Talk about Deafhood*

Not a lot of people know how I learned to talk. I don’t mean to confuse you, there was nothing abnormal about my speech development. But that’s exactly what’s confusing. I say, “My parents are deaf,” and the first insightful thought is how remarkable it must be that I learned to talk.

So I found other things to talk about. My ideal introduction was not, “Hi, I’m Mark. Let me give you a lesson on deafhood.” Deafhood is a source of identity and culture, but because this isn’t intuitive to the hearing world I grew up avoiding the topic. For my application essays to graduate school last fall however, it was the first sentence.

I grew up listening for three.

Applying for psychology programs that examine language, it suddenly became very relevant to the conversation. And since psychology is my passion, it became harder to avoid in daily dialog, too. So let’s just talk about it. I’m bored of finding nice ways to avoid the topic and appease assumptions.

Here are the answers to the all the popular questions.

  • Deaf people can and do drive.
  • American Sign Language is not a signed version of English.
  • It’s also not universal.
  • My parents met at a technical school.
  • My kids probably won’t be deaf, but it doesn’t matter.
  • I could yell and swear all I wanted in the house, but I didn’t really feel like it.
  • Yes, it was my word against my siblings (but when isn’t it)?
  • Yes, they can hear too. And talk.
  • There are flashing lights for the doorbell and phone.
  • The phone is useless unless someone knows how to use a TTY.
  • It’s a typing phone for the deaf, but now there’s text messaging.
  • Yes, on the same phones that you use for playing Angry Birds.
  • Some Deaf people have been known to play Angry Birds.
The phone cradles across the top and a dialog between two of these (sounding like a fax machine) would put words across the screen.

Those are the basics. For round two, I’ll explain some of the things that aren’t usually asked about: Why ‘hearing-impaired‘ is inappropriate. The connotation to lip-reading. The difference between a mainstream and an all-deaf institute. What audism is. What happens when you turn on a TTY instead of picking up the phone for an unsuspecting solicitor. (It’s a fun prank.)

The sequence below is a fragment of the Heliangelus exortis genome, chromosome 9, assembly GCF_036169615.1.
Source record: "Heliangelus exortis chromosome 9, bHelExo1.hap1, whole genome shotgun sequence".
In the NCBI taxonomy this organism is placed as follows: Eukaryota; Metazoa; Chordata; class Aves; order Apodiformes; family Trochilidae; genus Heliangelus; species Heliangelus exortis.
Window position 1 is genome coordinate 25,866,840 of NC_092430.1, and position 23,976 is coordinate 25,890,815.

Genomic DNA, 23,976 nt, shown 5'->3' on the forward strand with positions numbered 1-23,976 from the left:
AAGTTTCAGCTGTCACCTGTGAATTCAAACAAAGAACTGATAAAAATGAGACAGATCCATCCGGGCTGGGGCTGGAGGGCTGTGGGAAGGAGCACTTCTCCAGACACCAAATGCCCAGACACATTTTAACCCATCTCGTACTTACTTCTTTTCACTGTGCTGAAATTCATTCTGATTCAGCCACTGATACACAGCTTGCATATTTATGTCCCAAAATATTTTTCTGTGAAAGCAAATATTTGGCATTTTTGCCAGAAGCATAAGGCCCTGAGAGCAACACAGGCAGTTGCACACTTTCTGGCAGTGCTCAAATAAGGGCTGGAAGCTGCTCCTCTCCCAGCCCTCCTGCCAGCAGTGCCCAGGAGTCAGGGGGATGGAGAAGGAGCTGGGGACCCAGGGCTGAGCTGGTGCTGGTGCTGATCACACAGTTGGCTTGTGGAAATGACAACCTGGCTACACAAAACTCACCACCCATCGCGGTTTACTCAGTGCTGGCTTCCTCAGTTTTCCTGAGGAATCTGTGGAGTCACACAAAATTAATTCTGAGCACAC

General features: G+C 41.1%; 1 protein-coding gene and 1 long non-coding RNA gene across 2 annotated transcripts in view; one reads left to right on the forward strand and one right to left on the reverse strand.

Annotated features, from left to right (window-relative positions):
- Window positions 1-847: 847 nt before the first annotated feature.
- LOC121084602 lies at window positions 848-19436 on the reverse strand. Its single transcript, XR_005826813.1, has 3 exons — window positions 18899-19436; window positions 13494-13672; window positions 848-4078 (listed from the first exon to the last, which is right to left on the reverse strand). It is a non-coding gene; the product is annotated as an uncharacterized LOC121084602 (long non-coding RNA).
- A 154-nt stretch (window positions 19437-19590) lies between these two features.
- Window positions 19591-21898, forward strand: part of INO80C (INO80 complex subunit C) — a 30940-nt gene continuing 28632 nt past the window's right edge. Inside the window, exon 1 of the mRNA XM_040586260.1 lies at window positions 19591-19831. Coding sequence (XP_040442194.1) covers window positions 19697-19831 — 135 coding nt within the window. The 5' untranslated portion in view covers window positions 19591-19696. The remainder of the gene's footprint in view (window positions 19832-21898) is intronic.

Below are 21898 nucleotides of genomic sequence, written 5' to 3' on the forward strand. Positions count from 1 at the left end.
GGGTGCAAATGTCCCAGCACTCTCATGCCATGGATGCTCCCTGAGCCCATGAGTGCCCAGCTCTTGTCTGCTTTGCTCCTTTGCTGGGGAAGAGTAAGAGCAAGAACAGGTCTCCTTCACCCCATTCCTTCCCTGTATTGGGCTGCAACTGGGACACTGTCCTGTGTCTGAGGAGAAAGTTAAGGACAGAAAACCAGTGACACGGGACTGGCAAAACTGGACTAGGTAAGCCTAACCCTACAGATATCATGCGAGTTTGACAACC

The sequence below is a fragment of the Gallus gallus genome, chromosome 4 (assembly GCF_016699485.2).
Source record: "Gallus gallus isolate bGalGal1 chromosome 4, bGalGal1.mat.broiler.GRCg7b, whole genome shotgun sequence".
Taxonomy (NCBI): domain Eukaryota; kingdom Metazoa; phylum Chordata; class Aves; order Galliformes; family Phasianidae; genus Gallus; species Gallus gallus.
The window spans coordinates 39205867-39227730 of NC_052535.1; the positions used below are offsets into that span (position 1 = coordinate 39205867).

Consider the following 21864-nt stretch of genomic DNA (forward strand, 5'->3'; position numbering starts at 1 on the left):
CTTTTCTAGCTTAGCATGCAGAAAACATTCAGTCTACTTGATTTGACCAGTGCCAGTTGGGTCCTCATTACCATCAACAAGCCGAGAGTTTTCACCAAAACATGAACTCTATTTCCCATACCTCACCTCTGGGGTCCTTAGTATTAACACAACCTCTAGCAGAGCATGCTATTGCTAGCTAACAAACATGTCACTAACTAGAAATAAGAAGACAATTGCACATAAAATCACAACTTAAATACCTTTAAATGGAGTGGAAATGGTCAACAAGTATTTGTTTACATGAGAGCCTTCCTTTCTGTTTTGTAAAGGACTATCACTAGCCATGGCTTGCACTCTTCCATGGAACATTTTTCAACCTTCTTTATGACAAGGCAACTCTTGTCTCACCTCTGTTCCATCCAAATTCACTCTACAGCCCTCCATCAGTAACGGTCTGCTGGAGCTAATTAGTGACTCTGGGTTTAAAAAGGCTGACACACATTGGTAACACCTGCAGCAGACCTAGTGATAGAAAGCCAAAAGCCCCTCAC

For most of my life I resented the gap between questions I answered and questions that were never asked. I didn’t realize that a big part had to do with my unwillingness to talk. I’m trying to fix that.

I can tell you what it’s like to listen for three. I can tell you how impressive it is to be raised by two adults essentially denied a language growing up. I can tell you where convictions against a hearing world come from. Maybe you’ve got questions. I’m not interested in differences anymore, so let’s talk.

Continue with The Definition of Deaf
A world without music

* The title of this piece was originally ‘talk about deafness.’ A reader pointed out to me that deafhood is a term which better captures the deaf-positive identity. I’m grateful for his observation, and the learning and dialog that comes from putting my thoughts out there.

4 thoughts on “Talk about Deafhood*

  1. As a CODA, I was often asked so…how did you learn to speak? and then how did you learn to sign? did you have to go to school to learn sign language? OMG. and How did they know if you were crying? After my mom remarried, “to another Deaf man?” Like there was only 1 Deaf man in the area-my father!

  2. loved this……….. “yes, on the same phones u play angry birds on…….. yes, deaf ppl play angry birds” “yes, it was my words against my siblings” lol lol

  3. Thank you so much for putting our experiences so eloquently on paper.
    You have made a valid point. The gap between questions asked and the questions that are not asked is alarming. So much so that I have not noticed until now I wish people would ask the unpopular questions. Thank you.

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